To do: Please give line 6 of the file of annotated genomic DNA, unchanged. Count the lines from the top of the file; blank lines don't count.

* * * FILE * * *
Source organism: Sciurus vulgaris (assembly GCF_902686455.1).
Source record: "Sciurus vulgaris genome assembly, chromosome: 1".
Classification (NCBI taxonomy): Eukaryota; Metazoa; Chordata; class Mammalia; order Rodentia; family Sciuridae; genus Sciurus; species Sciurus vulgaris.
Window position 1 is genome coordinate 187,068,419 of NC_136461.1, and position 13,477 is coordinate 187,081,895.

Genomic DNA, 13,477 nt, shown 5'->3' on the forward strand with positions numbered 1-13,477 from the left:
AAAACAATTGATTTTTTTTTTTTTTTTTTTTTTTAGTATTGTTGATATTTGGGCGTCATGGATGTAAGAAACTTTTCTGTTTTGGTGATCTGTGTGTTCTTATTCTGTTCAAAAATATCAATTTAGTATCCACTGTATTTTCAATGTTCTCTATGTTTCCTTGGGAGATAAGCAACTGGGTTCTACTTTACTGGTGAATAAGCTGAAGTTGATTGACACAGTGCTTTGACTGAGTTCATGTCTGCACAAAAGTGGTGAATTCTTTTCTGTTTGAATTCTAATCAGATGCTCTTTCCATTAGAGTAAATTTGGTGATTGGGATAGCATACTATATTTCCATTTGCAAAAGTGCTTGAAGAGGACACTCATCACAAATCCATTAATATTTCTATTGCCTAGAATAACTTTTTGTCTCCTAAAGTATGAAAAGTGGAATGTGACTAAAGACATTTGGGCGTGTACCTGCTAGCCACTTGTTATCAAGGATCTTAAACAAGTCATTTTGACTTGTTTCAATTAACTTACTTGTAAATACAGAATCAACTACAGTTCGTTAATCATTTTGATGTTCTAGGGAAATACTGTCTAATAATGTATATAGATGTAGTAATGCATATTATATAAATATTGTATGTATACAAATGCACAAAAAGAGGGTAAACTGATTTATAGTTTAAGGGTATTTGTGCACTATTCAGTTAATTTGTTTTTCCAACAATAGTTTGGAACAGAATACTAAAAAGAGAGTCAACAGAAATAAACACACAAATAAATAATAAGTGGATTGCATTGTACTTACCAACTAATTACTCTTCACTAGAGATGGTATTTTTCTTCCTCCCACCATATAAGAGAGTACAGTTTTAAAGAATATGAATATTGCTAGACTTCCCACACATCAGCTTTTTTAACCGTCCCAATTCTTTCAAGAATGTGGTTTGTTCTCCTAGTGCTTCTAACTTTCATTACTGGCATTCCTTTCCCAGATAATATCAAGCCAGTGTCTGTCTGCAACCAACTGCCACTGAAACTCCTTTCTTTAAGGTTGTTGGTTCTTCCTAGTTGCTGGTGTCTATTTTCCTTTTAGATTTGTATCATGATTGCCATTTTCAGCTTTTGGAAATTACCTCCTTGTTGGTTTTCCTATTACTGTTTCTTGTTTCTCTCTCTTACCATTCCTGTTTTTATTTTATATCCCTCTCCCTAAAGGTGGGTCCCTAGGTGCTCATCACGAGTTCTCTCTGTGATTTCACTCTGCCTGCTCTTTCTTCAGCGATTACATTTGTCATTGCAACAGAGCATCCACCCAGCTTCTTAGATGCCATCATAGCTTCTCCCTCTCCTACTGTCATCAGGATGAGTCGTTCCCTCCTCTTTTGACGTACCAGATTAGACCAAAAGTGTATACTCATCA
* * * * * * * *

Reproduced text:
AAAACAATTGATTTTTTTTTTTTTTTTTTTTTTTAGTATTGTTGATATTTGGGCGTCATGGATGTAAGAAACTTTTCTGTTTTGGTGATCTGTGTGTTCTTATTCTGTTCAAAAATATCAATTTAGTATCCACTGTATTTTCAATGTTCTCTATGTTTCCTTGGGAGATAAGCAACTGGGTTCTACTTTACTGGTGAATAAGCTGAAGTTGATTGACACAGTGCTTTGACTGAGTTCATGTCTGCACAAAAGTGGTGAATTCTTTTCTGTTTGAATTCTAATCAGATGCTCTTTCCATTAGAGTAAATTTGGTGATTGGGATAGCATACTATATTTCCATTTGCAAAAGTGCTTGAAGAGGACACTCATCACAAATCCATTAATATTTCTATTGCCTAGAATAACTTTTTGTCTCCTAAAGTATGAAAAGTGGAATGTGACTAAAGACATTTGGGCGTGTACCTGCTAGCCACTTGTTATCAAGGATCTTAAACAAGTCATTTTGACTTGTTTCAATTAACTTACTTGTAAATACAGAATCAACTACAGTTCGTTAATCATTTTGATGTTCTAGGGAAATACTGTCTAATAATGTATATAGATGTAGTAATGCATATTATATAAATATTGTATGTATACAAATGCACAAAAAGAGGGTAAACTGATTTATAGTTTAAGGGTATTTGTGCACTATTCAGTTAATTTGTTTTTCCAACAATAGTTTGGAACAGAATACTAAAAAGAGAGTCAACAGAAATAAACACACAAATAAATAATAAGTGGATTGCATTGTACTTACCAACTAATTACTCTTCACTAGAGATGGTATTTTTCTTCCTCCCACCATATAAGAGAGTACAGTTTTAAAGAATATGAATATTGCTAGACTTCCCACACATCAGCTTTTTTAACCGTCCCAATTCTTTCAAGAATGTGGTTTGTTCTCCTAGTGCTTCTAACTTTCATTACTGGCATTCCTTTCCCAGATAATATCAAGCCAGTGTCTGTCTGCAACCAACTGCCACTGAAACTCCTTTCTTTAAGGTTGTTGGTTCTTCCTAGTTGCTGGTGTCTATTTTCCTTTTAGATTTGTATCATGATTGCCATTTTCAGCTTTTGGAAATTACCTCCTTGTTGGTTTTCCTATTACTGTTTCTTGTTTCTCTCTCTTACCATTCCTGTTTTTATTTTATATCCCTCTCCCTAAAGGTGGGTCCCTAGGTGCTCATCACGAGTTCTCTCTGTGATTTCACTCTGCCTGCTCTTTCTTCAGCGATTACATTTGTCATTGCAACAGAGCATCCACCCAGCTTCTTAGATGCCATCATAGCTTCTCCCTCTCCTACTGTCATCAGGATGAGTCGTTCCCTCCTCTTTTGACGTACCAGATTAGACCAAAAGTGTATACTCATCA